LUMBERTON, N.C. (WTVD) -- As one of North Carolina's largest Native American tribes seeks federal recognition, other tribes are pushing back.
The Lumbee Recognition Act recently passed a vote in the House of Representatives. It now is being debated in the Senate.
The bill would give the Robeson County-based tribe full federal recognition and potentially millions of dollars in benefits. That money could be used for workforce development and healthcare for the more than 66,000 Lumbee who call North Carolina home.
"Our children and our elders have not had access to the same types of health services that you see on the Cherokee reservation. If the Lumbee's had been recognized in the '50s with services, we would have most likely had a huge hospital in our county," said James Hardin of the Lumbee Regional Development Association.
However, the bill is not without controversy. Representatives for the Cherokee and Choctaw tribes wrote a letter to Congress officially opposing the Lumbee Recognition Act.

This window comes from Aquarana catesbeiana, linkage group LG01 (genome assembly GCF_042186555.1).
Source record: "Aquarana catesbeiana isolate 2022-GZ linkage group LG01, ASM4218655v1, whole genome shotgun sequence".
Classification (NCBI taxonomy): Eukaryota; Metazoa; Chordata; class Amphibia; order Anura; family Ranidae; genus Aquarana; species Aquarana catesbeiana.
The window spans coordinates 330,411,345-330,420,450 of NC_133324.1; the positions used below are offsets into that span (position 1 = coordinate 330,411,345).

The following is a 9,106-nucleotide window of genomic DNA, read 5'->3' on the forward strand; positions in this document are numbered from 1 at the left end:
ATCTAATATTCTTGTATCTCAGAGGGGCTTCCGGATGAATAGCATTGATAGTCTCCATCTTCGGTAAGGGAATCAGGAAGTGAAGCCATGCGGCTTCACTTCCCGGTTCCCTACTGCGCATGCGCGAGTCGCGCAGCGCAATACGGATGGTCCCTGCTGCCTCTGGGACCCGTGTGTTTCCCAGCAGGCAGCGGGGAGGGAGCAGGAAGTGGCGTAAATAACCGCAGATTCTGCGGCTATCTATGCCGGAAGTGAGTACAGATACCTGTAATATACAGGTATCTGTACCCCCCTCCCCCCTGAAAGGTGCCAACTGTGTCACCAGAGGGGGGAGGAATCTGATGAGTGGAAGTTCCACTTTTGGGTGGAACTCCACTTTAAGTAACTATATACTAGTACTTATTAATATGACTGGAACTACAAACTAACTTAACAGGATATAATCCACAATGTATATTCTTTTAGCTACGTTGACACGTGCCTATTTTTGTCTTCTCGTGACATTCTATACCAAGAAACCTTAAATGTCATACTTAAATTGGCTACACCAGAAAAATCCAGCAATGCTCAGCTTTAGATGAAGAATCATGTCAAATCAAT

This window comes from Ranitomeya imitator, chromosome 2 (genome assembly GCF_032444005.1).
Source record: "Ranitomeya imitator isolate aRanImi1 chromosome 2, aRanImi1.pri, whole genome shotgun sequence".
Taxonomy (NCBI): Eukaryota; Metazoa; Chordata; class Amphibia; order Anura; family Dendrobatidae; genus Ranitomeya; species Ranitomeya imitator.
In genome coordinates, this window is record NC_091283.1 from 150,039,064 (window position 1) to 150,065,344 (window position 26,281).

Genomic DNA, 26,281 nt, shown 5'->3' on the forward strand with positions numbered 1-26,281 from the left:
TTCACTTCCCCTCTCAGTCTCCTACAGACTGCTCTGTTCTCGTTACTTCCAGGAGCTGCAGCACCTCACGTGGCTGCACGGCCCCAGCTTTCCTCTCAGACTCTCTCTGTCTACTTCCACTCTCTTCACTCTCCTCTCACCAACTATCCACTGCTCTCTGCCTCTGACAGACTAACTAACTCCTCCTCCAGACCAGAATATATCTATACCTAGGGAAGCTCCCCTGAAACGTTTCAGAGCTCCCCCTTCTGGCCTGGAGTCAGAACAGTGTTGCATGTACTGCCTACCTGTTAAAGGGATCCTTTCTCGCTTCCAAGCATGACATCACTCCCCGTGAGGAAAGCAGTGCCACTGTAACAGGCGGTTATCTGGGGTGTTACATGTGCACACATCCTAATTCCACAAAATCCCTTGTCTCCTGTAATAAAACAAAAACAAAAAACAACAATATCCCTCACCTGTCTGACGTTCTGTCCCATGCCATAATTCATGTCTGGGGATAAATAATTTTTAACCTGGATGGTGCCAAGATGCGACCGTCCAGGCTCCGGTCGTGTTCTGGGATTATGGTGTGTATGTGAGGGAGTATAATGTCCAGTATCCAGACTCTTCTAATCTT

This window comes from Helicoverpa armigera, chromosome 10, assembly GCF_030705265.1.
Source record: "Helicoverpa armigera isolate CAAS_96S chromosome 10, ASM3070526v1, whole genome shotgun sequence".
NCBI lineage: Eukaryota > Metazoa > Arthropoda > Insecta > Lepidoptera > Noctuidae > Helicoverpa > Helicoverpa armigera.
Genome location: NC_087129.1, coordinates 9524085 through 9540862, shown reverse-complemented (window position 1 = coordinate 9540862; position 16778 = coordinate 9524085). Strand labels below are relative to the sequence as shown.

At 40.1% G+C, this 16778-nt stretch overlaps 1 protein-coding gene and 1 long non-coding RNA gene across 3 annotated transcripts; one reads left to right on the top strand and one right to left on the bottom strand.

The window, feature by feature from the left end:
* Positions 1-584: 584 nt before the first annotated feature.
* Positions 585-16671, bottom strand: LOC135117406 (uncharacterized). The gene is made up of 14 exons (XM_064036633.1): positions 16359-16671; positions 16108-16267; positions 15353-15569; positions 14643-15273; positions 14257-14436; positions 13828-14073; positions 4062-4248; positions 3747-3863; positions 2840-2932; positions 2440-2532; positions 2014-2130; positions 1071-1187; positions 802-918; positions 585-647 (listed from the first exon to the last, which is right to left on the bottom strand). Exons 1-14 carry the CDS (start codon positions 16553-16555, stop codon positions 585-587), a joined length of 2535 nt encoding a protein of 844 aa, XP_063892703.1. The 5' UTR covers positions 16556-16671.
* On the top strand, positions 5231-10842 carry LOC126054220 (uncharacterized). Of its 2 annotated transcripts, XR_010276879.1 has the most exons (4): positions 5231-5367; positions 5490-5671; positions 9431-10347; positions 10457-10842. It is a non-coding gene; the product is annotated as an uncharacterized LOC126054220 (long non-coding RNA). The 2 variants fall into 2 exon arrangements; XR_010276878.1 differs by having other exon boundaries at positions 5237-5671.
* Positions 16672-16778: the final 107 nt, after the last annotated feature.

"For over a century, the Lumbees have claimed to be Cherokee, Croatan, Siouan, Cheraw, Tuscarora, and other unrelated tribes but have never been able to demonstrate any historical or genealogical tie to any historical tribe. Instead of demonstrating credible ties to historic tribes, they abandon one claim for another when challenges to their identity are asserted. H.R. 1964 would even prevent a serious review of the Lumbee claims that its current membership has Native American ancestry," the letter read.
The Cherokee and Choctaw tribes say the Lumbee trial should seek federal recognition through the Office of Federal Acknowledgement, which has experts and procedures in place to evaluate Native American history.
When the bill passed in the House of Representatives, Principal Chief of the Eastern Band of Cherokee Indians Richard Sneed released the following statement:
"Tribal recognition should not be granted when so much doubt and uncertainty remain over the Lumbees' lineage and genealogy. It is dangerous to pass legislation that short-circuits an established process designed to protect Native American history and identity. That is exactly what H.R. 1964 does and we urge the Senate to reject this bill. "
If the bill passes the Senate this year, it will likely become law. President Donald Trump has voiced support for the bill; President-elect Joe Biden's stance on the bill is unknown.